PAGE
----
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Prétend, a novella by Arielle Burgdorf
Prétend follows a young translator from Montreal whose name and identity are in constant flux. Our protagonist begins the story as Jean, a woman trapped in an abusive marriage to a dangerous man named Konstantin. Isolated and alienated in London, Jean soon becomes John, and her relationship with Konstantin starts to unravel when he asks her to translate his poems from Russian. After she begins to uncover some of Konstantin’s deceits, she agrees to meet a reclusive artist in Canada named M., and leaves Konstantin, becoming Jeanne upon her return to Montréal.
Working with M. on a new translation is magical and restorative for Jeanne, as she learns for the first time in her life what it might be like to have a translator-author relationship free of dated ideas on fidelity, domination, and the invisibility of the translator. Jeanne also starts to realize she has feelings for M. and wants more than just a business relationship together. But M. has a secret too, and just when it comes to light, Konstantin lands in Montréal and creates chaos. Jeanne uncovers Konstantin’s biggest secret and becomes determined to expose him, forcing him to leave her alone once and for all—but will he give in so easily? And will she find a way to work things out with M., or leave Montréal behind for a new city and a new identity?
Arielle Burgdorf is a writer originally from Washington, D.C. They received their MFA from Chatham University in Pittsburgh where they taught in the Words Without Walls program at Allegheny County Jail. Their writing and translations have appeared in Lambda Literary, Broken Pencil Magazine, Exilé Sans Frontières, Maximum Rocknroll, and elsewhere. They are currently pursuing a PhD in Literature at UC Santa Cruz focused on queer and feminist experimental writers from Québec.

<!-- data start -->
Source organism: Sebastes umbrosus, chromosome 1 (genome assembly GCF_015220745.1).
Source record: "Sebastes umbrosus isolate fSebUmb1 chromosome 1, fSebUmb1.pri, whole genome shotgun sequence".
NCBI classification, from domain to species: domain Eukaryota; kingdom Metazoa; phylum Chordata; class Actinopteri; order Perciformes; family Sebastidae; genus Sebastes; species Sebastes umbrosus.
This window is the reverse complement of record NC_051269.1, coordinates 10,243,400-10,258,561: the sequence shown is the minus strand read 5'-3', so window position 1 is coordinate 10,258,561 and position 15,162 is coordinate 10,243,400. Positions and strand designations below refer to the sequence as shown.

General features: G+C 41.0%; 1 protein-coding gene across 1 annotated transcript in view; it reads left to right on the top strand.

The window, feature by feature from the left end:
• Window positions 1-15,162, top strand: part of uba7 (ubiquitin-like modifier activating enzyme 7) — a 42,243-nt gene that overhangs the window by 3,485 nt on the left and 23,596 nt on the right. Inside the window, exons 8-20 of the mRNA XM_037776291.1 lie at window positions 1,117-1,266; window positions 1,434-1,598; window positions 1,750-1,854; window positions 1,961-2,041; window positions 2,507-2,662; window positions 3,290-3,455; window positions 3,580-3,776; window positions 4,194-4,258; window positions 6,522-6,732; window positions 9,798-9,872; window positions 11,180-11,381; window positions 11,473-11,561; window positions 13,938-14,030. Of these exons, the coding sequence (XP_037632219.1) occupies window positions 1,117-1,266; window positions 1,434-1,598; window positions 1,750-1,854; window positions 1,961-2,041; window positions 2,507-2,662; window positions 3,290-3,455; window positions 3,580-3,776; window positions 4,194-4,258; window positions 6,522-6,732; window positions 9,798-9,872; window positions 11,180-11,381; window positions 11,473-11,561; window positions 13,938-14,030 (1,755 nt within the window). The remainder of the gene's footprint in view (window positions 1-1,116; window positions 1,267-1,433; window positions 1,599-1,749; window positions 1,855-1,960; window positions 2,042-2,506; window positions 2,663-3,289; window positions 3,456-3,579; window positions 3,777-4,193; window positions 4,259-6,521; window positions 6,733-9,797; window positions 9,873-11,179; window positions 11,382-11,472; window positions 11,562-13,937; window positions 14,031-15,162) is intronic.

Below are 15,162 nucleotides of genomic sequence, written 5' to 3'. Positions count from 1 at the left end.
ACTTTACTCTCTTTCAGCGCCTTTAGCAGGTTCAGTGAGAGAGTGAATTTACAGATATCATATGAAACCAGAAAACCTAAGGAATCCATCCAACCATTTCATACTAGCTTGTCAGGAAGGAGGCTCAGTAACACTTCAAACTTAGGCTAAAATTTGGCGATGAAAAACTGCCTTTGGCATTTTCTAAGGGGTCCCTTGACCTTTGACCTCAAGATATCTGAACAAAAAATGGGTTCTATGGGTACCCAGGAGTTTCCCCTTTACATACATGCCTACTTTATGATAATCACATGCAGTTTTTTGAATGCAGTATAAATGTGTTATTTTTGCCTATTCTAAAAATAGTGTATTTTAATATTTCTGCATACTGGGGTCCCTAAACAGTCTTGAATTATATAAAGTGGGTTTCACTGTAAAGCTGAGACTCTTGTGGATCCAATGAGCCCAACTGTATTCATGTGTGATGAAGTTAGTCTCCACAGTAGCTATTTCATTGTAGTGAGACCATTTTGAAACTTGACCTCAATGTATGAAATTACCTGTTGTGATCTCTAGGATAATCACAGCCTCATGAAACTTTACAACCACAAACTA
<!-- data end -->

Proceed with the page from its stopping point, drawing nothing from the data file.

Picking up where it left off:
Paperback, printed and bound by Coach House Press on 60 lb Rolland Natural paper.
Praise for Prétend:
“[Burgdorf] has written a clever, sexy, moving & playful novel about literary translation, control, language, & selfhood.”
Jen Calleja, translator, publisher at Praspar Press and author of Vehicle, Dust Sucker, and I’m Afraid That’s All We’ve Got Time For
“As its protagonist cycles through names, cultures and countries in a journey of self and soul, Burgdorf’s passion for language itself is a beautiful lodestar, a letimotif woven into the fabric of the story. Like a knife to a whetstone, Prétend gives off sparks.”
Alex Manley, author of The New Masculinity and translator of Made-Up
A/An, a chapbook by Mandy Gutmann-Gonzalez
Using 17th-century court records of the Salem Witch Trials as a sounding board, A/An mines the archives to uncover the power and violence residing within the language of the legal system. As state-legislated violence, witch hunts were constitutive to the colonial order, reinforcing what was normal and what aberrant. Rather than regarding the witch hunts as historical curiosity or speculating to fill the gaps, A/An considers the court examination as poetic form, a hybrid of legal language and lyric utterance. In these poems, English becomes foreign to itself, having distorted through time and slipped through the sieve of law, through the inevitable erasures of matter and the ideological erasures of the archive: the gaps marked “[illegible due to fold in paper],” and the silences that remain unmarked. In a poetics of the “[…]”, A/An engages with textual gaps as lacunae. In A/An, poetry and archive wrestle, shattering these legal documents that act as gravestones and spilling the voices caught therein.
Mandy Gutmann-Gonzalez, a Chilean poet, novelist, translator, and text-based artist, is the author of the novel La Pava (Ediciones Inubicalistas). They teach creative writing at Clark University.
Paperback, printed and bound by Coach House Press on 70 lb Sephyr Laid paper, typeset in Sabon, 12 pt.
Praise for A/An:
“Archival and speculative, Mandy Gutmann-Gonzalez’s A/An is a revisioning of the Salem Witch Trials into a portfolio of court ephemera, converging them thematically despite and through its divergent forms. It’s precisely what we haven’t escaped of the Trials that blooms here: the spectacle of adjudication, the self-righteousness of the law and legibility, coloniality’s self-exception. Sovereignty is haunted: an invisable hande pushes us forthe. Gutmann-Gonzalez deftly summons the past and present’s continuity through this possible lyric alternative. A/An is a distillation, a reduction, a tincture of the ever-renewable past. Handle cautiously--this is yr book.”
Jos Charles, author of feeld, a Year & other poems, and Safe Space